2. EXPLAIN as much of the history, physical exam findings, diagnostic studies with expected findings, treatment options, medications and mechanisms of actions of the medications pertaining to the diseases. Relate each of those things back to the sentence in rule 1. Relating it back one reinforces the sentence, your understanding and the connections between all the things about the disease to each other.
  3. CONNECT if possible to other disease with similar processes or the exact processes for comparison and contrast to allow the fragments to be grouped for easier access. Thus also helps you to understand medicine in a broader perspective and over a broad range of topics.

Now that you have the three golden rules I will give you two examples to drive the point home.

Example: Gastroesophageal reflux disease:

STEP 1: BREAK DOWN the disease first by explaining the disease (including the pathophysiology) IN YOUR OWN WORDS in one (maximum 2) sentences whenever possible.

If you have my book Pance Prep Pearls then I have pretty much already done the first step for most of the diseases in the book but if you don’t have the book, fear not. I can easily show you how to do it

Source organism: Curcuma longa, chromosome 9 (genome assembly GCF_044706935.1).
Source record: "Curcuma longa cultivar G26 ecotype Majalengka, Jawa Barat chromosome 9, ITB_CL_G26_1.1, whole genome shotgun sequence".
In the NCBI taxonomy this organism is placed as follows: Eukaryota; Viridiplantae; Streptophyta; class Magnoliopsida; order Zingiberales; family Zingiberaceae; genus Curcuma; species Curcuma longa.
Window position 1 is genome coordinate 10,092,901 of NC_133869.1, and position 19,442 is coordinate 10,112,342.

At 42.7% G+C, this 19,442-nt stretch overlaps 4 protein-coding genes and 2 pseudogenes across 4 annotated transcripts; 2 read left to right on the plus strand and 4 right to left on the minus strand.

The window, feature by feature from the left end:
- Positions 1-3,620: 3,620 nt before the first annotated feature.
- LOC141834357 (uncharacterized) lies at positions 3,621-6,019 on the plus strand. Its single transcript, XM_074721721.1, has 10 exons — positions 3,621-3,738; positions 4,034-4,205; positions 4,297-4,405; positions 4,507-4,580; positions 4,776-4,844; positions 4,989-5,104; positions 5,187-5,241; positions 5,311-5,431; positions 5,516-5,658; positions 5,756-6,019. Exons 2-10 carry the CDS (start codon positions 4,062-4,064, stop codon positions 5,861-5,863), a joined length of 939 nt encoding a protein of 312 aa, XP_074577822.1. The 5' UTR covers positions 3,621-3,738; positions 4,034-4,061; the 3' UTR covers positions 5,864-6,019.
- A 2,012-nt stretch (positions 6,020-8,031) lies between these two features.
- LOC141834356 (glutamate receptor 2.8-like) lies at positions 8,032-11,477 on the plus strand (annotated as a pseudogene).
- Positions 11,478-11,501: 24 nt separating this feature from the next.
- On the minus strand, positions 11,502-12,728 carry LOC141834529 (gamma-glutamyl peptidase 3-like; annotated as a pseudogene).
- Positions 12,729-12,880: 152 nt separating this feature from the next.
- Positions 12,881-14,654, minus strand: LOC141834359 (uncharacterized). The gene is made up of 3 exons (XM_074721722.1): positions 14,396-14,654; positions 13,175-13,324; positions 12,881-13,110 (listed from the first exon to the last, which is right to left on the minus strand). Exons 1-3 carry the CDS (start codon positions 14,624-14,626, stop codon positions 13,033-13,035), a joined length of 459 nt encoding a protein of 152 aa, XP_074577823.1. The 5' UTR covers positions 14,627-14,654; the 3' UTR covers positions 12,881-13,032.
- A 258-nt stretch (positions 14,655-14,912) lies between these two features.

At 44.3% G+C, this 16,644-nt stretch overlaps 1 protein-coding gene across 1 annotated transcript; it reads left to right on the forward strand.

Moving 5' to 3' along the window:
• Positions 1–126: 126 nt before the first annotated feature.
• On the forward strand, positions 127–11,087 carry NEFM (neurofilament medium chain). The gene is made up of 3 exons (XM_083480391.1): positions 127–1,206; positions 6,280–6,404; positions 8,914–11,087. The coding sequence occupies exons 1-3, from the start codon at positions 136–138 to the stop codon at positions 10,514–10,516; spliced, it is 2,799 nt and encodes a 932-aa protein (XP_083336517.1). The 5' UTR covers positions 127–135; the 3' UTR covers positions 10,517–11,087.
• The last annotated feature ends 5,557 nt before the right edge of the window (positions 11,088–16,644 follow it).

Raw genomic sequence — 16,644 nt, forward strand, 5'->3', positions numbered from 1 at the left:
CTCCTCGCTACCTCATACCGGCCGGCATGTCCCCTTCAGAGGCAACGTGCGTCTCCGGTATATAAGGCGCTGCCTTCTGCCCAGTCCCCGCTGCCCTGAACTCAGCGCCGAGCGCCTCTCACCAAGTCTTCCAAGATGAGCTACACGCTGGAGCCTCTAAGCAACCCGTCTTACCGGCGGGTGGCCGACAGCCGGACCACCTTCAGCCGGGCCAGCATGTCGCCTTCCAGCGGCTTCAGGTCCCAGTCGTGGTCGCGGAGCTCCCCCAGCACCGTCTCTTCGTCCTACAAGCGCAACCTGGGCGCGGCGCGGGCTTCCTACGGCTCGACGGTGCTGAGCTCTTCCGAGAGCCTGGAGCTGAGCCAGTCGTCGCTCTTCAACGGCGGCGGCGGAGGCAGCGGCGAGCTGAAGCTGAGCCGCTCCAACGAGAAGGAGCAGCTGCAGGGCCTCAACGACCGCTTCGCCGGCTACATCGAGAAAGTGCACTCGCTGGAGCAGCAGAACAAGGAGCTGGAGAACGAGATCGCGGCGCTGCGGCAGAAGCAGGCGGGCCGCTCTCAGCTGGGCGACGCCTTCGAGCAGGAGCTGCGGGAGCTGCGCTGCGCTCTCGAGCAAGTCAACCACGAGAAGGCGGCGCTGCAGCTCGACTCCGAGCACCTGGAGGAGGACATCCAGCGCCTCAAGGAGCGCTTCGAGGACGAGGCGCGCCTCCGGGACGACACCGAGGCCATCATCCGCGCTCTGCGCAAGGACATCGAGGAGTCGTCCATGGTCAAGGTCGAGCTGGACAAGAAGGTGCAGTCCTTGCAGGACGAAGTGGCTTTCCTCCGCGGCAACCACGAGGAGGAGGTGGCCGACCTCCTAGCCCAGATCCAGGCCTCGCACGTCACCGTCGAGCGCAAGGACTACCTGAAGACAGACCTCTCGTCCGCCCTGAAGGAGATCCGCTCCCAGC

Gastroesophageal reflux disease (GERD): decreased lower esophageal sphincter pressure due to relaxation, leading to reflux of the acidic contents of the stomach into the esophagus.

STEP 2: EXPLAIN as much of the history, physical exam findings, diagnostic studies with expected findings, treatment options, medications and mechanisms of actions pertaining to the diseases relating it back to the sentence in rule 1.


  1. heart burn (pyrosis) hallmark: burning sensation in the chest or upper abdomen due to reflux of acidic contents into the esophagus.
  2. Regurgitation & water brash: due to reflux of acidic contents into the mouth
  3. Cough especially worse at night: reflux of acid into the esophagus and mouth with aspiration of acidic contents stimulating the cough irritant receptors. This also explains the development of possible aspiration pneumonia and asthma-like symptoms (bronchospasms also limits further damage from acidic contents).
  4. Hoarseness: due to reflux of acidic contents causing inflammation of the vocal cords


  1. Esophagitis: due to reflux of the acidic contents into the esophagus, leading to inflammation.
  2. Esophageal stricture: the damage from the refluxed acid and chronic inflammation can lead to narrowing of the esophagus